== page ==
The old diagram from the 1911 Britannica was poor, but the new one is misleading as it doesn't show the ball valve: how does the vacuum reach the space above the cylinders? How does the fail-safe "vacuum reservoir" operate? I was waiting until "Handbook for steam locomotive enginemen" from the British Transport Commission (one of my sources) comes out of copyright at the end of this December to replace that image with one or two from the book, but if really pressed I could draw one for use here, showing the critical components. This would not be any time soon, as I will shortly be on wikibreak.
I cannot comment on whether the "non authoritative" terminology is still current, but as it is original research, dating from my own days of firing and driving steam locomotives, it doesn't really have a place here.
I readily concede that the article "as was" needed improvement, but this is not yet it.--Old Moonraker 05:30, 21 August 2007 (UTC)


If you have a minute before you go, why not just put a few bullet points here about what you think is missing (and would plan to add when you get back).

I'm not being defensive about the diagrams, but: I wanted them to be as simple as possible; how does the vacuum get to the top? well, as the former non-authoritative text said, by having a flap piston ring like a bicycle pump does. But this only happens once a day (when the vehicles first get coupled to a locomotive after sleeping overnight) and never again during that day's work, so (I humbly suggest) it is a complication that migth not be essential.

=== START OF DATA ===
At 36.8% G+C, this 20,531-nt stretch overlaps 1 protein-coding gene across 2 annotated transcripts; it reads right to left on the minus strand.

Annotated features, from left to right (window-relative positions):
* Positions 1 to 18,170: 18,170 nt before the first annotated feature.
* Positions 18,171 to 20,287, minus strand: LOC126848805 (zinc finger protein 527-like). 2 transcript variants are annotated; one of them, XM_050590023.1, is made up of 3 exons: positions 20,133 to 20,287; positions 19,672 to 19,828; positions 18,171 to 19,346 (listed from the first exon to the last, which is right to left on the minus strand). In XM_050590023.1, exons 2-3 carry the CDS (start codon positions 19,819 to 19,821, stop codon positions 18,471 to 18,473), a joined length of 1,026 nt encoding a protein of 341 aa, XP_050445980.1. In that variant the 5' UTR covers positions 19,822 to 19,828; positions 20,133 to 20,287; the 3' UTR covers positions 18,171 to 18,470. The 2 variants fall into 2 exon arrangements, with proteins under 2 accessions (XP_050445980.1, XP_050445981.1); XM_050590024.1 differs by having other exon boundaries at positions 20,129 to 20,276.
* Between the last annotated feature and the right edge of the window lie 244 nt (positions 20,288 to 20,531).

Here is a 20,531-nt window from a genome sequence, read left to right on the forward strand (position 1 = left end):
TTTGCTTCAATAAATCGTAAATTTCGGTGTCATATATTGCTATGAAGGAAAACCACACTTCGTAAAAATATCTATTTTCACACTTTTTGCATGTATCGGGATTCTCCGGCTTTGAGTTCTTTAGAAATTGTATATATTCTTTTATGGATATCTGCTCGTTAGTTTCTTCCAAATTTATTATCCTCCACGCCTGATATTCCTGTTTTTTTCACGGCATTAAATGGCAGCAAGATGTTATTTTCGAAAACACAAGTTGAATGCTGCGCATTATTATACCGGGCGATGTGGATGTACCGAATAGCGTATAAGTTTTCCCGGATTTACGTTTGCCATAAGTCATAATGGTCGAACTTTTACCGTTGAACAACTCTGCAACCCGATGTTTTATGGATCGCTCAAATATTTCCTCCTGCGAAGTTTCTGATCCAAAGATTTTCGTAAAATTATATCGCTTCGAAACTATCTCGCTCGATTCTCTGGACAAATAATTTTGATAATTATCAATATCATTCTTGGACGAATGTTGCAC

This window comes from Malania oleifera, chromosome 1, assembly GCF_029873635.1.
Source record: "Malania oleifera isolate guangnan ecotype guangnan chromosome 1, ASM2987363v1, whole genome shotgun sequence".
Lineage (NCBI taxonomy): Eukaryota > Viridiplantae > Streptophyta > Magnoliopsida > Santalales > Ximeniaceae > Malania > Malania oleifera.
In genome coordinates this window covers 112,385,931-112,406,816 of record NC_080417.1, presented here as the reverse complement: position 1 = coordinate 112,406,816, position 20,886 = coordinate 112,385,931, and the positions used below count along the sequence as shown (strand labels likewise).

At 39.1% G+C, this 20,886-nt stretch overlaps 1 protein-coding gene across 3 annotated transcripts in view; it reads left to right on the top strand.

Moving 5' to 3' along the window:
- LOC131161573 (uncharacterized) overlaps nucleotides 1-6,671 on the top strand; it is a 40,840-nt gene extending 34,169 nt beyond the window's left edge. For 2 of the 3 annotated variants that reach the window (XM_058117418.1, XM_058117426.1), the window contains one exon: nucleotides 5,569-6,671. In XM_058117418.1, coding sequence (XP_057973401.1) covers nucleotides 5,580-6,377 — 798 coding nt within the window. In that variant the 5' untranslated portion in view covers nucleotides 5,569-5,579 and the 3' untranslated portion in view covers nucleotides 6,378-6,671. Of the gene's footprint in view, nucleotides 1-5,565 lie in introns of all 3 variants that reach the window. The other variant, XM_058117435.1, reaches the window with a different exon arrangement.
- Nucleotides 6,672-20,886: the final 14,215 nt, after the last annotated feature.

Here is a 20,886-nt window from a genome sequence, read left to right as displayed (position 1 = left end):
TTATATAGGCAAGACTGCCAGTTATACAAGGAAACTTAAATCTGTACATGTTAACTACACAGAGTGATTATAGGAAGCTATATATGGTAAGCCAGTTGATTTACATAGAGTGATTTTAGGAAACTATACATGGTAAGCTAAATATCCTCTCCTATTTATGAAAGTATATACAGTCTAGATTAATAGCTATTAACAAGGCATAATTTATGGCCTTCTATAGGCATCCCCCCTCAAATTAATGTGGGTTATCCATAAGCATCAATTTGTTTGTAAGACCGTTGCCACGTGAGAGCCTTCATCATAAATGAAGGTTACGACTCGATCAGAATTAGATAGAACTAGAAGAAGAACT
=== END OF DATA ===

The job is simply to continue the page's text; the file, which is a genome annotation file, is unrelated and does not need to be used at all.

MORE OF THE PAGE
Everyone: there are several things this still lacks, and anyone who can help would be welcome; no doubt you can see shortcomings yourselves, but these are the ones I can see:

  • Were the Caley and the GER the only UK companies that used Westinghouse? Did they do so exclusively, or only on some passenger stock? Did they do so throughout their lifetime or only for a time? Cna we track down a source?
  • When was the simple vacuum brake first adopted on a widespread basis? Ditto for automatic vacuum?
  • Did no European railways dabble with a vacuum brake? Ever?
  • Can we track down an authoritative source on what major railways still use vacuum if any?
  • When did BR (or whatever it was then called) discontinue using the automatic vacuum brake?
  • Can we add some more detail about freight use of the vacuum?

That will do for now.

Afterbrunel 17:10, 21 August 2007 (UTC)

I know it's been a while. However, regarding the continued use of vacuum, Iarnród Éireann ran vacuum-braked passenger trains until the end of March 2008 and still operates vacuum-braked revenue freight (at least for the Tara Mines ore traffic). I'd be a bit hesitant to just stick it in the article without some broader international context, though.Grover Snodd (talk) 17:09, 29 July 2009 (UTC)


Opposition to continuous brakes[edit]

The opposition on the grounds of cost (particularly by the LNWR and it`s chairman Richard Moon) to the fitting of the automatic type of brake meant that it took a serious accident at Armagh in 1889 before legislation compelled the automatic system.

Why has this sentence, which I researched back in 2006 (but have only just noticed) been removed ? As far as I`m aware Richard Moon of the LNWR holds an infamous part in the history of the continuous vacuum brake. --JustinSmith (talk) 18:45, 22 January 2010 (UTC)

Wikiblame points to this edit. Perhaps it was deleted accidentally in this major change, possibly while intending to move it down to a "History" section or similar.--Old Moonraker (talk) 20:37, 22 January 2010 (UTC)
Richard Moon was not the only LNWR officer opposed to the automatic vacuum brake. F.W. Webb held a share of the patent rights for a mechanical continuous brake (the notorious Clark & Webb Chain Brake), and so received a royalty on every installation of it. --Redrose64 (talk) 21:12, 22 January 2010 (UTC)